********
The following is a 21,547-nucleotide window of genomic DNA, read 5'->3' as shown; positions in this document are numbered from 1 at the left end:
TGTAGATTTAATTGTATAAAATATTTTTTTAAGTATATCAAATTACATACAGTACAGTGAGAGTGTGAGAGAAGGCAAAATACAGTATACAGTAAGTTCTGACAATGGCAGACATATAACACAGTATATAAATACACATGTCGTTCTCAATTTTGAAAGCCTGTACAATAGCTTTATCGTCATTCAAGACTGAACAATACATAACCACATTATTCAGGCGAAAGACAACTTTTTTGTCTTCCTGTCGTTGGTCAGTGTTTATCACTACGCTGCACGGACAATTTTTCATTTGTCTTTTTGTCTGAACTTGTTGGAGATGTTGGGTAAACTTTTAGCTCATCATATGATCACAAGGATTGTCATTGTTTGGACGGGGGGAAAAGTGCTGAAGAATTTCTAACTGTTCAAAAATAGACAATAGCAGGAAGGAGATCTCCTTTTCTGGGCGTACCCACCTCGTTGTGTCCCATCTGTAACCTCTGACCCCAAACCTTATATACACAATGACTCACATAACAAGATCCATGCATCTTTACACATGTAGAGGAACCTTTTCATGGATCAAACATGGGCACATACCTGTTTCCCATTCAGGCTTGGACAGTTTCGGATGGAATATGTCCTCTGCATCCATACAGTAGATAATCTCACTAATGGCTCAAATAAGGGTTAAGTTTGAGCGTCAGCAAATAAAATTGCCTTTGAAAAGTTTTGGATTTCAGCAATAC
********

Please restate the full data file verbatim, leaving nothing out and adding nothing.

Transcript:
The following is a 21,547-nucleotide window of genomic DNA, read 5'->3' as shown; positions in this document are numbered from 1 at the left end:
TGTAGATTTAATTGTATAAAATATTTTTTTAAGTATATCAAATTACATACAGTACAGTGAGAGTGTGAGAGAAGGCAAAATACAGTATACAGTAAGTTCTGACAATGGCAGACATATAACACAGTATATAAATACACATGTCGTTCTCAATTTTGAAAGCCTGTACAATAGCTTTATCGTCATTCAAGACTGAACAATACATAACCACATTATTCAGGCGAAAGACAACTTTTTTGTCTTCCTGTCGTTGGTCAGTGTTTATCACTACGCTGCACGGACAATTTTTCATTTGTCTTTTTGTCTGAACTTGTTGGAGATGTTGGGTAAACTTTTAGCTCATCATATGATCACAAGGATTGTCATTGTTTGGACGGGGGGAAAAGTGCTGAAGAATTTCTAACTGTTCAAAAATAGACAATAGCAGGAAGGAGATCTCCTTTTCTGGGCGTACCCACCTCGTTGTGTCCCATCTGTAACCTCTGACCCCAAACCTTATATACACAATGACTCACATAACAAGATCCATGCATCTTTACACATGTAGAGGAACCTTTTCATGGATCAAACATGGGCACATACCTGTTTCCCATTCAGGCTTGGACAGTTTCGGATGGAATATGTCCTCTGCATCCATACAGTAGATAATCTCACTAATGGCTCAAATAAGGGTTAAGTTTGAGCGTCAGCAAATAAAATTGCCTTTGAAAAGTTTTGGATTTCAGCAATAC